“All [the election] did was give us a little better terrain to fight from, but now we need to have that fight,” Rosen said. Labor needs to fight for expanded unemployment insurance, emergency Medicare for All, and funding to stop cutbacks at state and local governments and the US Postal Service. Labor also needs to fight to “end the plague of police violence” and other forms of racial injustice, and for full labor rights, including the right to collective bargaining for public-sector workers. “This is a big agenda but it’s what we must fight for,” Rosen concluded.

“Fighting to get our demands met”

After lunch on Saturday, Local 150 Vice President Sekia Royall moderated two panels. During the first panel, “Organizing North Carolina and the Safe Jobs Save Lives Campaign,” Local 150 leaders reported on organizing efforts in the various sectors represented by the local.

Cherry and O’Berry Chapter President William Young reported that when the pandemic started, DHHS workers would come to work having no idea. Then, he said, “We started fighting to get our demands met.” After over 900 DHHS workers signed a petition, DHHS instituted hazard pay, provided more PPE and made other improvements for workers’ safety.

Nichel Dunlap Thompson, recording secretary of the Charlotte chapter, described the organizing blitzes of municipal workers that Local 150 carried out prior to the pandemic, and successful fights for PPE and hazard pay since March. “We have to use our voice, we have to use our vote, in order to continue to fight,” she said.

Aisha Muhammad, a graduate worker and member of the UNC-Chapel Hill chapter, described “a pretty aggressive Safe Jobs Save Lives campaign at UNC,” including a statewide town hall involving workers from numerous campuses in the system, rallies and petition deliveries. “UNC has fumbled the proverbial ball when it comes to safety for students and housekeepers,” she said.

CAAMWU Vice President Tim Hunt said that when the pandemic hit, Cummins allowed office personnel to work from home but production workers still had to report to work. He described how CAAMWU won safety measures in the plant, but emphasized that “safe practices and habits have to go beyond just work.”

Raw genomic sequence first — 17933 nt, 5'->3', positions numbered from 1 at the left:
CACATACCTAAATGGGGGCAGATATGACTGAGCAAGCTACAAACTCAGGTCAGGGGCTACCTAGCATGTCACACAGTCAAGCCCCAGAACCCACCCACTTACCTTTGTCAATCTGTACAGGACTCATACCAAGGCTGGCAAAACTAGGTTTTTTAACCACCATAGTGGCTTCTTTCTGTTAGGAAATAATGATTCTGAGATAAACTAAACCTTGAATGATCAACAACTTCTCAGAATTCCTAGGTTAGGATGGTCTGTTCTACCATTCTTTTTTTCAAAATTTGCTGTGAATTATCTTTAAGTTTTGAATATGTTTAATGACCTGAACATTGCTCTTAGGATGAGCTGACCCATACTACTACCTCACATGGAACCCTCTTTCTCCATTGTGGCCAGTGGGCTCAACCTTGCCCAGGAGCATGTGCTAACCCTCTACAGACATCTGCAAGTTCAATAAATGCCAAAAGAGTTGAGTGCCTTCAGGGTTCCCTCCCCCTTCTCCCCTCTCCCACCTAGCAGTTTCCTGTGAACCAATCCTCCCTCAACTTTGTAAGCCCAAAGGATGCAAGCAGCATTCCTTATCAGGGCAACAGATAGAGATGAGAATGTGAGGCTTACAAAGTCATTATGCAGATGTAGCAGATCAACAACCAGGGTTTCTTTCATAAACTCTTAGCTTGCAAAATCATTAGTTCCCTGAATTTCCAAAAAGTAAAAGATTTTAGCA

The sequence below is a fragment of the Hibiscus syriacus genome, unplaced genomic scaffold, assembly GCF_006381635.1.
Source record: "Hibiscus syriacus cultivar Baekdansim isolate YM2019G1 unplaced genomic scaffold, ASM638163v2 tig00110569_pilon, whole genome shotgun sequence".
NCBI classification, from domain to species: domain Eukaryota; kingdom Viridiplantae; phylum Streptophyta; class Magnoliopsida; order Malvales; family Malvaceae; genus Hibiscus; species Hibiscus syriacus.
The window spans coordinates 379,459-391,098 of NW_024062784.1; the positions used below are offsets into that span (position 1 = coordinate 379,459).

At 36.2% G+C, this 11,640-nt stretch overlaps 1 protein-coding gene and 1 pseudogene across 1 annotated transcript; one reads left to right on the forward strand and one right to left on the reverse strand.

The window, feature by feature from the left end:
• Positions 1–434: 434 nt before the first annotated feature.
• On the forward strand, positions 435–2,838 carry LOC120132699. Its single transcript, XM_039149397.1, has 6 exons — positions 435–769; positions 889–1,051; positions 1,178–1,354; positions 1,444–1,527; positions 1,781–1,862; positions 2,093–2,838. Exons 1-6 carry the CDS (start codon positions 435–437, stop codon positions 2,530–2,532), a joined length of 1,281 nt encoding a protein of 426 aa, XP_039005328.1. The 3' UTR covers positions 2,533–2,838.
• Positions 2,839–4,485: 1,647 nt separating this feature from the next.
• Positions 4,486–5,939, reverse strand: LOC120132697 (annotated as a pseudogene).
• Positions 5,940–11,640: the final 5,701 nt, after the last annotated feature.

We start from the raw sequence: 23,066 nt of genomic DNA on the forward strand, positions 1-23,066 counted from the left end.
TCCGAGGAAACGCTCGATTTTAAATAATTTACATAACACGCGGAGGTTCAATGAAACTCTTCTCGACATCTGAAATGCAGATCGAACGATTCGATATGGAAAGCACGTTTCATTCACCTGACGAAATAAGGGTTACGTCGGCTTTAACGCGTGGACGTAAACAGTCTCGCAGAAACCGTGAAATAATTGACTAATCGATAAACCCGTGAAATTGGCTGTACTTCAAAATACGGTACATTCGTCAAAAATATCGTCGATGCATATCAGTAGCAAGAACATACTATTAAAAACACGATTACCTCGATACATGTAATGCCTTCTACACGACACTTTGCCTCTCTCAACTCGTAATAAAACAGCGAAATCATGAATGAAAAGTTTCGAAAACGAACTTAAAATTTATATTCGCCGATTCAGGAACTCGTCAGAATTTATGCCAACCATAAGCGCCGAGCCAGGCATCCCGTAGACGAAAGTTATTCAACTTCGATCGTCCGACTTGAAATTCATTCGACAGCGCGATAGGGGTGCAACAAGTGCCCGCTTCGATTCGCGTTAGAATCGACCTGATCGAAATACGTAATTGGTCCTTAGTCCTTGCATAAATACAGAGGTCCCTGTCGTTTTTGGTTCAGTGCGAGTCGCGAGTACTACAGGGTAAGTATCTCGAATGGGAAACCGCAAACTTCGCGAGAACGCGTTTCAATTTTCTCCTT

Chris Hollis reported on the new Local 150 chapter at Valley Proteins, a chicken rendering plant in Fayetteville where he worked as a truck driver. Valley Proteins, he said, “has been operating as though COVID never existed,” forcing workers to work exhausting schedules and telling them “go to Walmart and buy your own” when workers inquired about masks and other PPE. The workers began organizing with the help of Black Workers for Justice, and in July launched a petition demanding hazard pay, PPE and workplace safety measures. In response to workers’ demands, the company gave workers a 35 cent raise and is now handing out face masks and providing sanitation stations.

When the company terminated him, Hollis said, they “thought that’s the end of this whole movement,” but Hollis explained that the movement wasn’t about him, “It was about every single worker in that plant standing together in solidarity.” Valley Protein workers continue to meet weekly to build their union.

International Representative Dante Strobino also gave a detailed report on the membership of the various chapters, emphasizing the importance of always having to organize and bring in new members, in order to have power.

“Collective bargaining is the only solution we have”

The panel “Organize the South and building the Southern Workers Assembly” was kicked off by Nathanette Mayo, who outlined the history of Local 150. The roots of Local 150, she said, were in the Workers Want Fairness campaign launched by Black Workers for Justice in the early 80s. Recognizing that low wages in the South were a drag on the wages of unionized workers in the North, BWfJ brought Southern workers to unionized workplaces in the North, both to educate them about unions and to create pressure on unions to devote resources to organizing the South.

Former UE Director of Organization Ed Bruno was honest about what it will take to win full collective bargaining rights for public-sector workers. “How do public workers gain collective bargaining rights?” he asked. “They gain collective bargaining rights by striking.” The strikes by public-sector workers in the late 60s and early 70s that established collective bargaining rights were “not only just strikes, they were acts of civil disobedience,” he said. He cautioned union members against becoming too comfortable with “meet and confer,” which he said “should never be confused” with the objective of winning collective bargaining, “the only solution we have” to winning justice for working people.

Dwayne Arthur, who works for the city of Virginia Beach, Virginia, reported on the UE organizing campaign among city workers there. City workers began organizing following a walkout by sanitation workers in August, which successfully won hazard pay. “We’ve been steadily, steadily trying to gain ground,” Arthur said, in the struggle for “equal justice, equal pay, and better working conditions.”

Charlotte Chapter President Dominic Harris discussed the Southern Workers Medicare for All campaign, explaining how Medicare for All connects to organizing in the South. “A worker-led movement for Medicare for All,” he said, is “a major point to bring people into the union.” In addition to being a recruitment mechanism, “it’s also just the right thing to do.”

On the second day of the convention, chapter delegates elected new officers: Sekia Royall as president, Bryce Carter as vice president, Shanequa Logan as recording secretary, Dominic Harris as secretary-treasurer, Bonita Johnson as assistant secretary-treasurer, and Craig Brown as chief steward. Nichel Dunlap Thompson and John Hedlund were elected as trustees. They also discussed and passed four resolutions, on funding for higher education, collective bargaining for public-sector workers, fighting racism and Medicare for All.